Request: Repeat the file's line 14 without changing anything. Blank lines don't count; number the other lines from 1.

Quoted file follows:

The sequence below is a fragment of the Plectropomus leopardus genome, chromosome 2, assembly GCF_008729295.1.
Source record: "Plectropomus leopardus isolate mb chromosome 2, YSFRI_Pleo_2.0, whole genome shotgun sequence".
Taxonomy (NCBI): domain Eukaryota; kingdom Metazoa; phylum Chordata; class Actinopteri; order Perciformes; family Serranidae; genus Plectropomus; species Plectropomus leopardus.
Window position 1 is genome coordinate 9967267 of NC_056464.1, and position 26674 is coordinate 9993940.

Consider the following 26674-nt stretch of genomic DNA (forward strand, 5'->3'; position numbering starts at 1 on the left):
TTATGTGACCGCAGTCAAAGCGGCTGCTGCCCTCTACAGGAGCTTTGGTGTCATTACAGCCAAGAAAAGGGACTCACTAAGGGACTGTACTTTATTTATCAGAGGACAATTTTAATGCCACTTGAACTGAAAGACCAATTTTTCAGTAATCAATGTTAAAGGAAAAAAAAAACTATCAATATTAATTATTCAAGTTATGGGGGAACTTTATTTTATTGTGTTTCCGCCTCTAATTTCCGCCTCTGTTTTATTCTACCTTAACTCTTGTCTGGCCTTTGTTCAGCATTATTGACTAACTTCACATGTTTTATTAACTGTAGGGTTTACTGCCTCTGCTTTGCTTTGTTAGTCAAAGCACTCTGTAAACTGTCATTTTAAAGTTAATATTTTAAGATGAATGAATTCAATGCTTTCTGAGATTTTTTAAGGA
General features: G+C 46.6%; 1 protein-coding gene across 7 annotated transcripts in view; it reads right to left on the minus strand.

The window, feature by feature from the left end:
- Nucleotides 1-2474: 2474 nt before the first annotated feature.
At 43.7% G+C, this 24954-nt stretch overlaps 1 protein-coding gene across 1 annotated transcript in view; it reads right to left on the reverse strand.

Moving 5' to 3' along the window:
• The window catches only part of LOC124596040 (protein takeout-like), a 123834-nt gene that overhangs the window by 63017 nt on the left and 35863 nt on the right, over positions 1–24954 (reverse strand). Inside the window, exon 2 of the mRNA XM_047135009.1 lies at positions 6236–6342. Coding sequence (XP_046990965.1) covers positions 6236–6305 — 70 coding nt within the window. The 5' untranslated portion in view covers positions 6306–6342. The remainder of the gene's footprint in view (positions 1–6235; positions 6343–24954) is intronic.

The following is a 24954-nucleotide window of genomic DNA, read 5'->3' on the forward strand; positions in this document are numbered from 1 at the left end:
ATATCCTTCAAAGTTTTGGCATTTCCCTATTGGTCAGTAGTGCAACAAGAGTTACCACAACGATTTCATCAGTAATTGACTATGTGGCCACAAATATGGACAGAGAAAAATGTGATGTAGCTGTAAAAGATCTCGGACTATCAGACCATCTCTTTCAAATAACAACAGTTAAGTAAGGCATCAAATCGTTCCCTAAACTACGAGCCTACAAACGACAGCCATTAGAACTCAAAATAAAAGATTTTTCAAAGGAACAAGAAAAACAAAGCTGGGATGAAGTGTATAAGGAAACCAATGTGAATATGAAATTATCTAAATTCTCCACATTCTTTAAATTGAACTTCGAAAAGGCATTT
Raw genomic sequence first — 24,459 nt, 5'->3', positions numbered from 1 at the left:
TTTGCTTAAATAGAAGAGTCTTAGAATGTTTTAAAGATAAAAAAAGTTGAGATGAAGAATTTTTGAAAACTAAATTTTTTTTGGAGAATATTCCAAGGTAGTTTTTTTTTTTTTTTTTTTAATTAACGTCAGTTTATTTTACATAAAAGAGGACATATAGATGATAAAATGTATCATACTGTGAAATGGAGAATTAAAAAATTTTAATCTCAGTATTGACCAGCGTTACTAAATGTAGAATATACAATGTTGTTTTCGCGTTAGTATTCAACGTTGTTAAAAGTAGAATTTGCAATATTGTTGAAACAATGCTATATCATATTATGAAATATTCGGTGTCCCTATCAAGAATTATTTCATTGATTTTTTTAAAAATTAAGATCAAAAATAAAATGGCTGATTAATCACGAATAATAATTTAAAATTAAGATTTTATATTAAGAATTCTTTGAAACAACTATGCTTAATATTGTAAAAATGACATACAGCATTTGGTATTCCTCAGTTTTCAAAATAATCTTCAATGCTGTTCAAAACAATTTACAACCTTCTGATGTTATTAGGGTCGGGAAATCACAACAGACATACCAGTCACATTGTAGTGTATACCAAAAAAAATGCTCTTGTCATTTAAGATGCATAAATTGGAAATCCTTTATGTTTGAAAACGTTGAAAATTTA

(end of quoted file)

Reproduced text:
ATATCCTTCAAAGTTTTGGCATTTCCCTATTGGTCAGTAGTGCAACAAGAGTTACCACAACGATTTCATCAGTAATTGACTATGTGGCCACAAATATGGACAGAGAAAAATGTGATGTAGCTGTAAAAGATCTCGGACTATCAGACCATCTCTTTCAAATAACAACAGTTAAGTAAGGCATCAAATCGTTCCCTAAACTACGAGCCTACAAACGACAGCCATTAGAACTCAAAATAAAAGATTTTTCAAAGGAACAAGAAAAACAAAGCTGGGATGAAGTGTATAAGGAAACCAATGTGAATATGAAATTATCTAAATTCTCCACATTCTTTAAATTGAACTTCGAAAAGGCATTT